Refer to your profile of an ELL that you wrote in your Week One discussion forum. Revise this profile and describe your student’s proficiency standards as described in Table 2.1 (p. 51) and Table 3.1 (p. 91). Based on these proficiency standards, the cultural and linguistic background of your student, and your student’s personality, design an activity and an assessment that will help increase your student’s English skills.
For the activity, make sure to include reading, writing, listening, and speaking components. In other words, your activity must require the student to read, write, listen and speak according to the appropriate proficiency standards. In designing this activity, think about strategies you would frontload to and/or work with the student. Think about how you would teach an EL student. Think about ways you will provide proper scaffolding to make the content comprehensible for ELLs.
For the assessment, create a task that measures the student’s performance of the activity. Read the document, Performance Assessments for English Language Learners. There are many different types of assessments that can be used to assess a student’s language abilities. However, some of these assessments, such as the state standardized tests, may not effectively measure a student’s true abilities due to various reasons. Standardized and other formal assessments may not be reliable and valid for English language learners because of the extraneous sources that can confound the outcomes. Therefore, performance-based assessments and authentic assessments are said to be the best opportunity to gain insight of the knowledge and abilities of English learners. Create a performance-based assessment that will assess content and language proficiency. Justify how your assessment tool effectively assesses ELLs.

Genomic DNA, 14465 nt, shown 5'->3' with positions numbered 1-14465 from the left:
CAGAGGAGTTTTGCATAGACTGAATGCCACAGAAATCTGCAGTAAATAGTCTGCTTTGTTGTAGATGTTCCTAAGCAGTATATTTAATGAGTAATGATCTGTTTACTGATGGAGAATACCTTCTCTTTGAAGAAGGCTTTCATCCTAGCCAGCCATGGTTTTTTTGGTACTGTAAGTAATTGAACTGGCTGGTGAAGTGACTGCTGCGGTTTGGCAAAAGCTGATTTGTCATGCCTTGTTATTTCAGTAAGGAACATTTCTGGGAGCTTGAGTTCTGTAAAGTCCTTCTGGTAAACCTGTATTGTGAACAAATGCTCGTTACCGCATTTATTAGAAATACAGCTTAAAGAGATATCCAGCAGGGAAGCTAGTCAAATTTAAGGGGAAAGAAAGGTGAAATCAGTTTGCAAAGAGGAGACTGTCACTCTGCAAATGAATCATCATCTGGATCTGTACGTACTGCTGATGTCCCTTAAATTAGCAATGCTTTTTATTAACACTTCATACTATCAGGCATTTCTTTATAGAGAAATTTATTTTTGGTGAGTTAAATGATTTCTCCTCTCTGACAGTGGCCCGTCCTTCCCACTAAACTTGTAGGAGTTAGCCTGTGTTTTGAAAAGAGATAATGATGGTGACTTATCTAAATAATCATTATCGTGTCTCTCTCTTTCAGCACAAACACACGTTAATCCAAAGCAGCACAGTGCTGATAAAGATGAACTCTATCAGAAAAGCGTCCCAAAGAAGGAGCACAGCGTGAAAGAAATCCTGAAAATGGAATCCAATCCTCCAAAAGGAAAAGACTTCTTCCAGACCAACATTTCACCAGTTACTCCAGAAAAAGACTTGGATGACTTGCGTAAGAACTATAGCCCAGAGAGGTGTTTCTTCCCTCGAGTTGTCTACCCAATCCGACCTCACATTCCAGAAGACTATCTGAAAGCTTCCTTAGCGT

Your paper will include a revised student profile, an activity, and an assessment. Your paper must be three to four pages in length, not including title and reference pages, be formatted according to APA style guidelines as outlined in the Ashford Writing Center, and use at least two scholarly resources in addition to the course text.